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Pushing frontiers of occupational safety

By Collins Olayinka (Abuja)
17 September 2019   |   2:59 am
As the world of work becomes more sophisticated, so also is the degree of occupational danger workers are exposed to continues to increase. Indeed, the need for workers to be more careful in the workplace is also a message relevant stakeholders often pass to workers and their representatives.

Chief Executive of NSITF, Adebayo Somefun

As the world of work becomes more sophisticated, so also is the degree of occupational danger workers are exposed to continues to increase.

Indeed, the need for workers to be more careful in the workplace is also a message relevant stakeholders often pass to workers and their representatives. However, the need to be careful also began to lead to loss of productivity, which inherently hurt not only employers but also national economies.

In order to ensure that neither employer nor employee is hurt by occupational hazards and that employees work without inhibitions, the International Labour Organisation (ILO) came up with Occupational Safety and Health (OSH) that has three pillars, which are prevention as first step, followed by rehabilitation and compensation that are implemented in a comprehensive manner.

Speaking at the 2019 edition of the Nigeria Social Insurance Trust Fund (NSITF) and Nigeria Employers Consultative Association (NSITF-NECA) Safe Workplace Intervention Project (SWIP) in Abuja, the Managing Director of NSITF, Adebayo Somefun explained that SWIP project is intended to minimise the rate of industrial accidents and promote a safe workplace.

The NSITF boss highlighted that the fund is engaging with various stakeholders and National Assembly to finalise the amendment of the NSITF Act CAP N88, LFN 2004 to meet international best practices.

He added: “The propose amendment would include among others survivors’ benefit, death grant, invalidity benefit or grant, disability benefit or grant, aged benefit or grant, unemployment benefit or grant, child-maternal benefit or grant, and such other benefits as may be approved from time to time by the Board.”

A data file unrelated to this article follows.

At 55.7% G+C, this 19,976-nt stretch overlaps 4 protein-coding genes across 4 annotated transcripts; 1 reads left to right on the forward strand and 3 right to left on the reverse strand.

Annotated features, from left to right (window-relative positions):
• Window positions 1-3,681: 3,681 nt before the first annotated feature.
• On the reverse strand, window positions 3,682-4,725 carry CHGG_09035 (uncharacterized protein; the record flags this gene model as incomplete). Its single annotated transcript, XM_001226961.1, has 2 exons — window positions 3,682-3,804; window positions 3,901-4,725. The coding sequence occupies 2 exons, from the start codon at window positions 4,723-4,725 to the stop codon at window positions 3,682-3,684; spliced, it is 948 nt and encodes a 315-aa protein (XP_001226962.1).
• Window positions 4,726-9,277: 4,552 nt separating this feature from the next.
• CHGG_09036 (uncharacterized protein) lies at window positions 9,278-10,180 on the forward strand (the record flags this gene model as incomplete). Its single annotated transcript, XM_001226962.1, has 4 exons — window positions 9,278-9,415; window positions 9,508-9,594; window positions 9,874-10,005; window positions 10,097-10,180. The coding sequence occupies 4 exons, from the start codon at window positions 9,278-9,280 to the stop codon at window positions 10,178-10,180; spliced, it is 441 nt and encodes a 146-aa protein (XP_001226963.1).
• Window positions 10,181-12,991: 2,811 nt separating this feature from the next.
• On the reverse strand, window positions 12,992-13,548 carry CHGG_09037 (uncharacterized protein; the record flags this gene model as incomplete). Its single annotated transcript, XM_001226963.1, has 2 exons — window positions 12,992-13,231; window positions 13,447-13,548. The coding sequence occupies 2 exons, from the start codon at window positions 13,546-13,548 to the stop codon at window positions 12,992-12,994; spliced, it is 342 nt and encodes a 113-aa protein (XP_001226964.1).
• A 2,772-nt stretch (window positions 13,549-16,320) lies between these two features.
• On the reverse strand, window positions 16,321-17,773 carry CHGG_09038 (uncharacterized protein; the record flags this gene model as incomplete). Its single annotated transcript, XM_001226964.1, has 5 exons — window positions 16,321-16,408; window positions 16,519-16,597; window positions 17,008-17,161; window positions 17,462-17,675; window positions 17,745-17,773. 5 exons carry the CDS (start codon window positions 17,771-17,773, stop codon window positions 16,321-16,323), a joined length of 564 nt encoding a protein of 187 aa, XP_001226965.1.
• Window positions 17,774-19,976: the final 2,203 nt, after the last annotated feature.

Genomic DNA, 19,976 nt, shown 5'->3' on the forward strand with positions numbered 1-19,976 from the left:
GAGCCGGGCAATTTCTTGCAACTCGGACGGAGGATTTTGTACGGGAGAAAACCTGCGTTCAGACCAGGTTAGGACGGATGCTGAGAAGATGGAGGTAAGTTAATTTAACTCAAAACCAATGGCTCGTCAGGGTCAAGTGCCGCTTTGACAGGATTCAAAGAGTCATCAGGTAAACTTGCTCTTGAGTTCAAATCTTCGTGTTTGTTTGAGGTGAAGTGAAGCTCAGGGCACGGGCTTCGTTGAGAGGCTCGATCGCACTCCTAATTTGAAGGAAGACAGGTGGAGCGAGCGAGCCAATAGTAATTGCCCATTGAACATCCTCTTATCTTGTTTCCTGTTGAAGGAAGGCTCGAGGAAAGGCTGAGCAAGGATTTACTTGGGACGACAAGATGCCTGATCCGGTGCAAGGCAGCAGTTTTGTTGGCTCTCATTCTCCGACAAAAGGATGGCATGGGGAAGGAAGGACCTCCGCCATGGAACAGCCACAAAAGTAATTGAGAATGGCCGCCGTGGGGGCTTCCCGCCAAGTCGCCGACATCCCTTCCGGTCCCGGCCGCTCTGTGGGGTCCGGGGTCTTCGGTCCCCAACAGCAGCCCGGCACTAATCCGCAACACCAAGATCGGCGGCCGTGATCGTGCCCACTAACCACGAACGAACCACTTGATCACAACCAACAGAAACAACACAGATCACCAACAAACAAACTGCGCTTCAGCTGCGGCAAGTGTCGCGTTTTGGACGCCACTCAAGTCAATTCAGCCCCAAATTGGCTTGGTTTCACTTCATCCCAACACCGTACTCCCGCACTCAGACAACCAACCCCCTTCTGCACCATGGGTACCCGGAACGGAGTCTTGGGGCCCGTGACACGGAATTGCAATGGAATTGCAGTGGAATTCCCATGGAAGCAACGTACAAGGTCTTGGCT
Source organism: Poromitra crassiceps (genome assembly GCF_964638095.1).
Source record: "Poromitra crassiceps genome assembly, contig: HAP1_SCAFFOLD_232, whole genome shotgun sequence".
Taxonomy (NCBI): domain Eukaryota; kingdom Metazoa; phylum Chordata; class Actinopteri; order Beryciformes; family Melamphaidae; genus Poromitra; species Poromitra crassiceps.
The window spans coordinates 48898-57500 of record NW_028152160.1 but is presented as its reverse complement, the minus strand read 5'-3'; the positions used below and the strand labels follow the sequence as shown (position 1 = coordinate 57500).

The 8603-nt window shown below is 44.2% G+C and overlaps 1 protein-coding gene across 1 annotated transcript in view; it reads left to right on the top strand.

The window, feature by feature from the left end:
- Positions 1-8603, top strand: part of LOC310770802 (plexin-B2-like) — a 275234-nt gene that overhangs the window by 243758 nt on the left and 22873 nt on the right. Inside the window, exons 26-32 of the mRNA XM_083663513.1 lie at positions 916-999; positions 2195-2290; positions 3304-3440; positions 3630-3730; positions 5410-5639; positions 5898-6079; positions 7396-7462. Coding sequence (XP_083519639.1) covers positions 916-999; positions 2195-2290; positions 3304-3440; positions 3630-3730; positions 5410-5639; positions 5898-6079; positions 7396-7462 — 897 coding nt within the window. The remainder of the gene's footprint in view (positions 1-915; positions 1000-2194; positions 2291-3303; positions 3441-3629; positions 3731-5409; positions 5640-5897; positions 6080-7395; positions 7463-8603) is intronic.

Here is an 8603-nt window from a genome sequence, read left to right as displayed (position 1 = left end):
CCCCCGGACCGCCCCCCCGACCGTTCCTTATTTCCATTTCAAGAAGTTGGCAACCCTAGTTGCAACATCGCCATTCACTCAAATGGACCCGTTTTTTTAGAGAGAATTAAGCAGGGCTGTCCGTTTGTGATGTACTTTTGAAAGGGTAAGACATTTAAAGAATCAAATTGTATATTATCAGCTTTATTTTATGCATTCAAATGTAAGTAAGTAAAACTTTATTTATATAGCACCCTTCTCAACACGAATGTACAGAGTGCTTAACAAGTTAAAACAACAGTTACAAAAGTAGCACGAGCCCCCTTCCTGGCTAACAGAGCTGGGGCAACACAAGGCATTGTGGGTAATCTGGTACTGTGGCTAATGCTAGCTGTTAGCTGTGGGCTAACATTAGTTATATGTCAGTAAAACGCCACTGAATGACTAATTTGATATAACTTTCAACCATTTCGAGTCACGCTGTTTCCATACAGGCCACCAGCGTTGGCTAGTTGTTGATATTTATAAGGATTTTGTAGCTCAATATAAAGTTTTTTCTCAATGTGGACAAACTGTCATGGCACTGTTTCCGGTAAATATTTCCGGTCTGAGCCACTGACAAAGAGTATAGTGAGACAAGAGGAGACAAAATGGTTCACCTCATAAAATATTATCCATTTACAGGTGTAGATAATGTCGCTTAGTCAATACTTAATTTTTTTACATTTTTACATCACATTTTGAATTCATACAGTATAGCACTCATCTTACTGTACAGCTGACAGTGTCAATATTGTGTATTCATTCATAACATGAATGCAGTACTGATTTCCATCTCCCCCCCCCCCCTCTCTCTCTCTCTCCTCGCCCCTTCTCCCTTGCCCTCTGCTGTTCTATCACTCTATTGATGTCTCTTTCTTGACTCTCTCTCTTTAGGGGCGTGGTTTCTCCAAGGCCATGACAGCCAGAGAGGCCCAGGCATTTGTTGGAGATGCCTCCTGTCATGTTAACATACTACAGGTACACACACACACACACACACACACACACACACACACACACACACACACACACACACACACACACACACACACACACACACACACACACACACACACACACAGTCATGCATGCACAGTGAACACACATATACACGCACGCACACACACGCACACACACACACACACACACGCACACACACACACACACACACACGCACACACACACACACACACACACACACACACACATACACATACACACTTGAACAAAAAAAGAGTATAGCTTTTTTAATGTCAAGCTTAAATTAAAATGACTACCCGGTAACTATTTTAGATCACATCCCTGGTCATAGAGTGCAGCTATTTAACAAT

Somefun stressed that the NSITF’s Employees Compensation Scheme (ECS) did not only concern itself with the wellbeing of employees only, but also look out for the progress of employers.

“As an employer, you are assured of a well-managed health and safety scheme programme, to ensure prevention of workplace accidents and disability. The scheme also reimburses medical expenses incurred in the treatment of injured workers, which relieves employers of the heavy burden of solely taking care of injured workers. The fund also pays employers for allied care services – physical or vocational rehabilitation. Indeed, payment to the injured worker is made regularly without recourse to the employer.

“Where prevention activities fail, employers are reimbursed at the approved rates the healthcare claims, thus relieving employers of the heavy burden of solely taking care of injured workers. Through this prompt response to healthcare challenges in the workplace, the quality of life of employees is improved thereby having a positive impact on Nigeria’s economic indices. Employers would enjoy positive organisational reputation, not just from their stakeholders, but from industry players as well,” he explained.

Somefun said that a stable workforce thrives where industrial peace and harmony were promoted, towards economic development and enhanced Human Development Index (HDI).

He added: “A stable industrial environment will lead to a reduction of absenteeism thereby leading to enhanced productivity. Healthcare and insurance costs will equally reduce thus ensuring the availability of a pool of funds for reinvestment and expansion that will improve the overall balance sheet of the employer.

“The risks of possible fines and litigations are also minimised if not obliterated. A good environment will also lead to increase labour turnover and the cost of hiring and training replacement staff will significantly reduce while employers will have more funds for other operational activities.”

In order to avoid delay of processing claims, Somefun urged employers to report injury or death of employee within seven days with information that contains name and address of employee; the time and place of the disease, injury or death; the nature of the injury or alleged injury; the name and address of any Specialist or accredited medical practitioner who attended to the employee.